1956 may not seem like history to many of our readers, but happily the big Victorian lunatic asylums which were still the main provision for the mentally ill and handicapped in Britain in the 1950s have now passed into history. The system was already being questioned in the 1950s, and after the Mental Health Act of 1959 these huge buildings were gradually emptied of their inmates to stand as decaying memorials to a disgraced form of care.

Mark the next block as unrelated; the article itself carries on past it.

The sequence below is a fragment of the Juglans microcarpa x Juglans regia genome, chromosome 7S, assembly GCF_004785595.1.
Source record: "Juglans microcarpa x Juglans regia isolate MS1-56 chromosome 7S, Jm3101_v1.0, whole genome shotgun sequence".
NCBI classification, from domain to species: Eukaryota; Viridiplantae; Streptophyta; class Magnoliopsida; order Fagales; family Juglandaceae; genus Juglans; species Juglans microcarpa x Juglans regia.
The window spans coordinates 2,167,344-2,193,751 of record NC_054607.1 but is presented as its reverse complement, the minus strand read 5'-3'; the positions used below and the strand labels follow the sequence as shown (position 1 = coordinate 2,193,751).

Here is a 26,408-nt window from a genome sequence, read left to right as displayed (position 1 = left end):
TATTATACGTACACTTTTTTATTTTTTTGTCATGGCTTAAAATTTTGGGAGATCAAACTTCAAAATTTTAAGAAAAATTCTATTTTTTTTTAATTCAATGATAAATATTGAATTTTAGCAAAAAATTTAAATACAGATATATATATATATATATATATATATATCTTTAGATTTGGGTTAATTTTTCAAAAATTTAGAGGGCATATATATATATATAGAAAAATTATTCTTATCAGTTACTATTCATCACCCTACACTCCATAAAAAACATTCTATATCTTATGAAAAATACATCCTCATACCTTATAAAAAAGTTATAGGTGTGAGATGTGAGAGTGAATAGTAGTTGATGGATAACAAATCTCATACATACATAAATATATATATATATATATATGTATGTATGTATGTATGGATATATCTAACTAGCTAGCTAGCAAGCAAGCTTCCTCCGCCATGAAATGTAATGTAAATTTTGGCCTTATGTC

The Key begins in 2006 when a young librarian decides to research the history of the derelict local asylum where her father once worked. Although the story is narrated in two time streams, most of the action and all the power and drama takes place from 1956 to 1958. The 21st– century story is pallid by comparison, and the happy ending (lovers reunited after 50 years) is not very convincing.
The 1950s story is told from the perspective of a student nurse and a teenage patient who both join the asylum near Manchester in the same week. It is a moving tale of ruined lives and frustrated hopes and a system which was tolerated until so recently, and now seems so alien.